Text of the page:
We recommend that you consult your physician to review any over-the-counter medications and personal care products you plan to use during pregnancy or while nursing. You start planning for your new arrival—preparing the nursery, researching baby names and registering for your baby shower. Whether you are “glowing” or not, there are a few ups and downs your skin may go through during this time. Oily Skin and Hormonal Breakouts. With all those hormonal changes, it’s no wonder that you can suddenly develop oilier skin with continual, hormonal breakouts throughout your pregnancy. The sulfur in it will help reduce your active breakouts and fight future ones. You might start seeing dry patches and flaky skin. One thing that is always important, and becomes even more so when you are pregnant, is protecting your skin from harmful UV rays. As you progress through each trimester, your skin may be more at risk for hyperpigmentation. Putting on a sunscreen packed with antioxidants that fight free radicals can help protect your skin against discoloration. It helps to boost radiance and brighten the skin because it’s loaded with Vitamin C and Indian Fig. As always, we recommend that you check with your doctor first to determine the best choices for you before using any new products while pregnant.
It seems easy to imagine that if you are pregnant (or are trying to get pregnant) that you should probably start taking those prenatals and avoid the pregnancy no-no items like alcohol, tobacco, etc. The truth is that there are ingredients in your night cream and acne spot treatment that have not been proven safe for use during pregnancy, or even worse, have been linked to birth defects. Personally, I am going the conservative route and avoiding ingredients that have not been proven to be safe in pregnancy. Ellen Marmur, whose book Simple Skin Beauty I wrote about a few days ago, says "be on the safe side and ask your ob/gyn about anything that you think might be harmful." I also want to add that even if you've been reassured that something is safe, if it makes you uncomfortable, just avoid it. There are so many products on the market now, it should be easy to avoid an ingredient. While Retin A and over the counter retinoids are not as strongly linked to birth defects as Accutane, they are all the same class of drug and as such are on pretty much every MD's list of no-no ingredients. The retinoids are Vitamin A derivatives, and I've seen quite a few lists advising to avoid topical Vitamin A as well, so it's made my list. • All Hydroxy Acids: From citric acid to salicylic acid, pretty much all of the hydroxy acids either are not safe or simply don't have enough information to say "sure, go crazy and rub this all over you." So, the official word is that all of they hydroxy acids, alpha and beta, have pregnancy categories that recommend avoidance, with 1 exception. I've seen a few books that say Glycolic Acid is fine, and there are many physicians that tell this to their patients. Both are also considered safe for pregnancy and breast feeding. Much is the same for any Hyaluronic Acid that you apply to the surface of the skin. Be aware that if you're allergic to sulfa drugs you should avoid this ingredient, but I've seen it as the active ingredient in many "pregnancy safe" acne treatments and is probably fine. I also looked up each drug in the book Drugs in Pregnancy and Lactation , which is even more complete. • Hydroquinone: While there is no data on Hydroquinone in humans, and no studies have found the levels achieved with topical use, hydroquinone is likely safe to use during nursing.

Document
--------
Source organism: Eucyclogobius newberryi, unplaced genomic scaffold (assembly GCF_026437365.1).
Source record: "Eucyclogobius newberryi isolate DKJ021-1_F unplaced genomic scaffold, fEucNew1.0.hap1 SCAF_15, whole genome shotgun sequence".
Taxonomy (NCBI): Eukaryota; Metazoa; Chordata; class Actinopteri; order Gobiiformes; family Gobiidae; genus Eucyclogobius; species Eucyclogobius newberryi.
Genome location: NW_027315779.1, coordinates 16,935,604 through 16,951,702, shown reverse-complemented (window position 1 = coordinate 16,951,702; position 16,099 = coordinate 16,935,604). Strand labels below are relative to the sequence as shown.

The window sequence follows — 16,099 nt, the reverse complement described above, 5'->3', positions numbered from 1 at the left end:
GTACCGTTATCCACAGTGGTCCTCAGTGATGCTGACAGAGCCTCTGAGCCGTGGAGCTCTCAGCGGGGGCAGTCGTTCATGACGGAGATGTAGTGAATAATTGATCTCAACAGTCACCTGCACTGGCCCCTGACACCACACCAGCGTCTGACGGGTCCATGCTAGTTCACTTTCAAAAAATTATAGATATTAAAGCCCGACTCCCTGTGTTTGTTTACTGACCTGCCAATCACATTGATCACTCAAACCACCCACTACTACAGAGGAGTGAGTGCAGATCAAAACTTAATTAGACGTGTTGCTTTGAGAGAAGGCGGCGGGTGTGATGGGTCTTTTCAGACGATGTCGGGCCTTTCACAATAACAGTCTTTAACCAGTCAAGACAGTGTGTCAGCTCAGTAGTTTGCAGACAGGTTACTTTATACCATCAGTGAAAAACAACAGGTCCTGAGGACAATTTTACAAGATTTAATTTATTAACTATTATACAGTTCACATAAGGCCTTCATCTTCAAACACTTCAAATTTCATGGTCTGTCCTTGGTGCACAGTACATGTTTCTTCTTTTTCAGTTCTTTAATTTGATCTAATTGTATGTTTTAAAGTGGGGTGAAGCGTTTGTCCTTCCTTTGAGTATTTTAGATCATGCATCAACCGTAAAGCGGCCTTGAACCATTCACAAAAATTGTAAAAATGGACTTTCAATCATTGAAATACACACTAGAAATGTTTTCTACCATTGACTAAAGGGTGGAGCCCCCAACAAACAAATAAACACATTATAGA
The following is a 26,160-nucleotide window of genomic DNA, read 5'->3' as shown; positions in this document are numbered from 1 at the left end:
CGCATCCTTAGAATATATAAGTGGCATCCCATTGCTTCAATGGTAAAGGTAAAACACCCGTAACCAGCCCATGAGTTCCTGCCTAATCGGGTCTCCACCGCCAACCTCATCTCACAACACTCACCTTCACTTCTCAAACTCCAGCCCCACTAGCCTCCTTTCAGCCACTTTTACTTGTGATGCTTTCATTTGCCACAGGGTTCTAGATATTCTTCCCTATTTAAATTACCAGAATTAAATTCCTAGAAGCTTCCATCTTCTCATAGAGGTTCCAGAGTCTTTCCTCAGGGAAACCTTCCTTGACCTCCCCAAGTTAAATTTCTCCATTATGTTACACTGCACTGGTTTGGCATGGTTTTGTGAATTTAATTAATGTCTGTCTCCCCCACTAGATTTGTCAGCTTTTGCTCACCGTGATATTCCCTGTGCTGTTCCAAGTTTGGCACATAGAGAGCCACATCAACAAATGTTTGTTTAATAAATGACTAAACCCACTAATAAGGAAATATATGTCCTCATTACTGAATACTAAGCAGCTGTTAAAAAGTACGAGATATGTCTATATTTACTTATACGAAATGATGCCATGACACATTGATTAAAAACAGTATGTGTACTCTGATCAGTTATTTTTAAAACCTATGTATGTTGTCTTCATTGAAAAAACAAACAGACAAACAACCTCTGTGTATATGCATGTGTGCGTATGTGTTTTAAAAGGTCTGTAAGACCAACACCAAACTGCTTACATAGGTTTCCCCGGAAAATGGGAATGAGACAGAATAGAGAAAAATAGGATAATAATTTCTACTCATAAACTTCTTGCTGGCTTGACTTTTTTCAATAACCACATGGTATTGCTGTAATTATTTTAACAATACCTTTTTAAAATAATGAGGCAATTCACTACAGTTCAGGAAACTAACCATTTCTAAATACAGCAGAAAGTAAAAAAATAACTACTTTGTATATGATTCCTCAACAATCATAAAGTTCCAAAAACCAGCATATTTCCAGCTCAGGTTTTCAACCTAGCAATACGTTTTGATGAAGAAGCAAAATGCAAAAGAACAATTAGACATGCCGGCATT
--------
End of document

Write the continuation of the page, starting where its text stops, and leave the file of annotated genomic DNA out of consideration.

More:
Topical treatment options for acne often include retinoids, antibacterials, and agents such as benzoyl peroxide and salicylic acid. The role of the topical retinoids in these cases remains controversial, 15-18 as 2 prospective studies that examined use during the first trimester of pregnancy with 96 and 106 women did not find an increased risk of major malformations or evidence of retinoid embryopathy. 2,3 No studies on the use of this preparation in pregnant patients have been published; however, systemic effects on a pregnant woman and her child would not be expected and therefore use of this product during pregnancy would not be of concern. Topical salicylic acid is an ingredient in a number of cosmetic and acne products and systemic absorption varies. 27 Studies examining the use of glycolic acid in human pregnancy have not been conducted; however, using topical glycolic acid during pregnancy should not be of concern, as only a minimal amount is expected to be absorbed systemically. It has been estimated that 35% to 45% is systemically absorbed following topical use in humans.9 A single study has been published involving the use of hydroquinone during pregnancy with no increase in adverse events; however, the sample size of pregnant women was small. Topical hair removal and bleaching agents. In addition, although they might permeate the skin, the systemic absorption of these ions is minimal and therefore they do not increase serum levels and would not be considered a problem for use during pregnancy. Metals and the skin. Topical effects and systemic absorption. Minor malformations characteristic of the retinoic acid embryopathy and other birth outcomes in children of women exposed to topical tretinoin during early pregnancy. Use of oral and topical agents for acne in pregnancy. The cosmetic use of skin-lightening products during pregnancy in Dakar, Senegal: a common and potentially hazardous practice.